The pre-ACA individual market was not entirely devoid of protections for people with pre-existing conditions. These varied widely by state, however. Five states -- Maine, Massachusetts, New Jersey, New York, and Vermont -- had guaranteed issue and community rating, meaning that insurers could not deny coverage based on medical history or charge more to people on the basis of their medical history. In New Jersey, an insurer could bar coverage for the applicant's pre-existing condition for up to twelve months, though that period could be reduced or eliminated if the person had maintained continuous coverage prior to applying. In the other 45 states, the rules according to which insurers could ascribe a pre-existing condition to an applicant varied.

HIPAA, the Health Insurance Portability and Accountability Act of 1996, though focused mainly on rules governing employer-sponsored plans, provided some "continuous coverage" protection in the individual market, though the degree of protection varied by state. In some states, if you had maintained continuous coverage in a group health plan or via COBRA for eighteen months, any insurer selling individual coverage in the state had to offer you coverage, though HIPAA did not regulate how much the insurer could charge. Different states offered different degrees of protection, however.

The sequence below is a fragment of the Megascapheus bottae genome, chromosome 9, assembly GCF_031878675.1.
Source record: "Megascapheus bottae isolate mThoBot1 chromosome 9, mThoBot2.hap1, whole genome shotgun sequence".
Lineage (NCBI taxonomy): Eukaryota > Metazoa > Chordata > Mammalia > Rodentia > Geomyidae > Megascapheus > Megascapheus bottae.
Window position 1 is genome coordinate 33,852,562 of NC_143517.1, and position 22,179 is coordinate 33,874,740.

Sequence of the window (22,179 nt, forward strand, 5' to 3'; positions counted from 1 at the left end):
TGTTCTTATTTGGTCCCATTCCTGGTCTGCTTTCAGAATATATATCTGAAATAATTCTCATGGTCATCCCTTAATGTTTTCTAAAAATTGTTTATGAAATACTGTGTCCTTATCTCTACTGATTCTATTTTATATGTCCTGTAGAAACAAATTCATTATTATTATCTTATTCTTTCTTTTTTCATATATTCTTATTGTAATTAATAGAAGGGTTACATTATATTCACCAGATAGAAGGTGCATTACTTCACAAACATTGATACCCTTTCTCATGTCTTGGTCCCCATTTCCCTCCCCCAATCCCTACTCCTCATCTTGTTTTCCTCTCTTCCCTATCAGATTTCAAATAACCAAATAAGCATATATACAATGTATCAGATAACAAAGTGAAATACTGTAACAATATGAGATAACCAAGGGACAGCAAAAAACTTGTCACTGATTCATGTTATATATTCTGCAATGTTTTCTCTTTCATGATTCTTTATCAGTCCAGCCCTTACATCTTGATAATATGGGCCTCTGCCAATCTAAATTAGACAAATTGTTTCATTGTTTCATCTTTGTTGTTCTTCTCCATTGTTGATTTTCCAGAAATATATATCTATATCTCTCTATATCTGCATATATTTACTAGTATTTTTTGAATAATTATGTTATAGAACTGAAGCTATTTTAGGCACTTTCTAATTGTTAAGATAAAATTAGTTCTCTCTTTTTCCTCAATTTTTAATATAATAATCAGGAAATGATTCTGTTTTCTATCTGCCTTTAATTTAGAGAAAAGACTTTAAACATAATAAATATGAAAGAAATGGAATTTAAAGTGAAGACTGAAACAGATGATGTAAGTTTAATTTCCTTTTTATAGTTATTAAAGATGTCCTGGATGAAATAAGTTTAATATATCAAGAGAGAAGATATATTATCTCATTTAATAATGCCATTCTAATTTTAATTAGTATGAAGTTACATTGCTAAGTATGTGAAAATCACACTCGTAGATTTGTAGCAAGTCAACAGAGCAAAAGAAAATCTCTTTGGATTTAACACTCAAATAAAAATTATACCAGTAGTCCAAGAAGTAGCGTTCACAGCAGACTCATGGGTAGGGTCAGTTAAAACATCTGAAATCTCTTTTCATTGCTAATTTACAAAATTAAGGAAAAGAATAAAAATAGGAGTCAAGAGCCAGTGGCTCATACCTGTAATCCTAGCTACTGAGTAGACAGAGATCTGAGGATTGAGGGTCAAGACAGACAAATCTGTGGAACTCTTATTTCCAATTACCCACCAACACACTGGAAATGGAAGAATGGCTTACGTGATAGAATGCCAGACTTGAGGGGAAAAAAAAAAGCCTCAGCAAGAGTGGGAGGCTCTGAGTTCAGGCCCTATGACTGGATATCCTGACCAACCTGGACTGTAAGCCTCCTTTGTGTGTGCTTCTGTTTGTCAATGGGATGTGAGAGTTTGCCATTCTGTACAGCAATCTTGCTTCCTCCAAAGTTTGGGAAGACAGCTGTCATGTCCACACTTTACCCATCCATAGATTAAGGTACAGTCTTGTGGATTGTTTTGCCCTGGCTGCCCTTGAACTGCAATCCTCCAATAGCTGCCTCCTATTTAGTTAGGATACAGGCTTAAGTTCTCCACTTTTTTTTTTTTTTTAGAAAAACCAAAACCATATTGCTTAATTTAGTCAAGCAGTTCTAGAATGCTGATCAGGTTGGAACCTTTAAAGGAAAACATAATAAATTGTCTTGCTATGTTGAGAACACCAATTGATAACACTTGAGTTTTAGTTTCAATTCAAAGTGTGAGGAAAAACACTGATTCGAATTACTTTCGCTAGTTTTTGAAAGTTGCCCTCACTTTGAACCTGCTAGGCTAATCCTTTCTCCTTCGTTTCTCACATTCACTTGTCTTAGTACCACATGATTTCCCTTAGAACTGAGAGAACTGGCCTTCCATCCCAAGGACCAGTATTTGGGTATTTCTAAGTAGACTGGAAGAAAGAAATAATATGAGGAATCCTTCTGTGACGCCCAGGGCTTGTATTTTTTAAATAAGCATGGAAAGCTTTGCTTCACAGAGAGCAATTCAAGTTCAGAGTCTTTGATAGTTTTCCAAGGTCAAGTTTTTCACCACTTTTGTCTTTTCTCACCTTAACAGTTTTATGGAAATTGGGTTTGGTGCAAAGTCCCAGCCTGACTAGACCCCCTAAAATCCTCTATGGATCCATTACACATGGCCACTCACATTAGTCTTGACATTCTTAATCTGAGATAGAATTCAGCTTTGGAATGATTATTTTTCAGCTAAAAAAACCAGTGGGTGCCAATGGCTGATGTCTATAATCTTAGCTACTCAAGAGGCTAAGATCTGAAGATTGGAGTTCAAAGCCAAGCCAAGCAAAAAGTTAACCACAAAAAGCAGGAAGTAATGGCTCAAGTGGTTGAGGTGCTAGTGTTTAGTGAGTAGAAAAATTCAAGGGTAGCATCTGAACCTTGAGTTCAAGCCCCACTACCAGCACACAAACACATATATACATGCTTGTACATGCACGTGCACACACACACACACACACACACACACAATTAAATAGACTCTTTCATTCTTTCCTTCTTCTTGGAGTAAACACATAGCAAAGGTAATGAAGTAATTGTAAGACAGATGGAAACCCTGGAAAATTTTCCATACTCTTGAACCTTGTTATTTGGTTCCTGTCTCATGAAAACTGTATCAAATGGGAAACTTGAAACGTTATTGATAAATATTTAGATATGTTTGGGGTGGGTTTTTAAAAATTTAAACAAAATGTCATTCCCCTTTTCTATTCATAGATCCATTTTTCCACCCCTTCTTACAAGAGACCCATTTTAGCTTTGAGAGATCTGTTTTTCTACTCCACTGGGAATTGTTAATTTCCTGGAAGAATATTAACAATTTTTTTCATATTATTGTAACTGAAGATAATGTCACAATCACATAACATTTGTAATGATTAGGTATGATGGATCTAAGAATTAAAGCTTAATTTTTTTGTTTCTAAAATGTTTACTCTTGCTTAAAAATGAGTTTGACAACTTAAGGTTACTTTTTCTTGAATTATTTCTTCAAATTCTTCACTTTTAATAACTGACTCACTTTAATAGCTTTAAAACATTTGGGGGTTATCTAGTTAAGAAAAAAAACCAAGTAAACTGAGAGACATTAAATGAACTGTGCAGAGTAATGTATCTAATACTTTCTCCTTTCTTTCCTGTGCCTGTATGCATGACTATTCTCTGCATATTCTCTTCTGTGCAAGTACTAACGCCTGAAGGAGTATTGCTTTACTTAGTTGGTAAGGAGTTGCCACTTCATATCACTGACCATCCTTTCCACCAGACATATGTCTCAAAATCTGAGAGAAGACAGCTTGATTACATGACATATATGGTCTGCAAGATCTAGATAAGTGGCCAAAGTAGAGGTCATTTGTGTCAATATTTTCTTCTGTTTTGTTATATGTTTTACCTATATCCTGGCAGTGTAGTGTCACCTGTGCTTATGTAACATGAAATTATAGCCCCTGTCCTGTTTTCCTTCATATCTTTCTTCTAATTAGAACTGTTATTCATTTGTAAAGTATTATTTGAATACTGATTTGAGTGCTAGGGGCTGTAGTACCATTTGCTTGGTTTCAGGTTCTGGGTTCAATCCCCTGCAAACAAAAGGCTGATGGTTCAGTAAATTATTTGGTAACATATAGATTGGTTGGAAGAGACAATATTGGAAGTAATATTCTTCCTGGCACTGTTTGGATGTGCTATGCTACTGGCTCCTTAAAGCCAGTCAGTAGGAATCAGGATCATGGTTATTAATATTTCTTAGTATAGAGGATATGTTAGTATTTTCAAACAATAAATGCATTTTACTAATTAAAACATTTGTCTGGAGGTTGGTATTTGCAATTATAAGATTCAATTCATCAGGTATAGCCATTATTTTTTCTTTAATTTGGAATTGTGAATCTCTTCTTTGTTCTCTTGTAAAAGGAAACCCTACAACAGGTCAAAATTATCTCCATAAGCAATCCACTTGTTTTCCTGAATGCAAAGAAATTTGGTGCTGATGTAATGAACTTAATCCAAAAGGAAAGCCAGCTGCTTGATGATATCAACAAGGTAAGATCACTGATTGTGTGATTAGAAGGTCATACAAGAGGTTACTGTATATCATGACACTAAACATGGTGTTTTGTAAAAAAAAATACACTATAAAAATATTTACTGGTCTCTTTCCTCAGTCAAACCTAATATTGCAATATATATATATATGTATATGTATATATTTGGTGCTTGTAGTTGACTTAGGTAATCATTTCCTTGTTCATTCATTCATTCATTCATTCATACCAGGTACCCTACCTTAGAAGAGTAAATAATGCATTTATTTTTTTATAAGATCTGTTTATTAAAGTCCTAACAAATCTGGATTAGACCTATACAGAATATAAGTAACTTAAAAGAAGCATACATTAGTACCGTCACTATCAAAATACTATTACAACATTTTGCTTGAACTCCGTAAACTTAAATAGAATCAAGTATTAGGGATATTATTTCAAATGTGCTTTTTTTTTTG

Recently, a well-informed retired attorney in Atlanta, Gary Ratner, recounted to me how HIPAA, enhanced by Georgia state law, enabled him and his wife to maintain good if eventually very expensive coverage...not in the individual market per se, but as individuals without access to conventional group coverage, until they qualified for Medicare. Gary's tale makes an interesting counterfactual for older current enrollees in the individual market who wonder how they may have fared pre-ACA. Gary and his wife fared pretty well -- though if they were in the ACA-compliant individual market today, as his calculations below indicate, they would fare comparably. And they were lucky. They threaded a couple of needles.

Wednesday, March 01, 2017

"Where the hell are you?"

For the three or four people who may be wondering why I haven't blogged for a near a week: I've been taking testimony, so to speak, from a bunch of people who are buying unsubsidized health insurance in the individual market -- but who, thanks to pre-existing conditions, are more or less grateful for what they can get and worried about what the future may hold.

Some are members of of a political advocacy group here in North Jersey, whose tales I'm collecting for a story bank; others from Georgia Maine and Michigan as well as Jersey, have recounted their experiences for an article I hope to place elsewhere. In age they range from 20s to 60s. Because of their pre-existing conditions, or their propensities as people aware of risk, or their political sympathies, or all of the above, all are people who value insurance at its actual cost.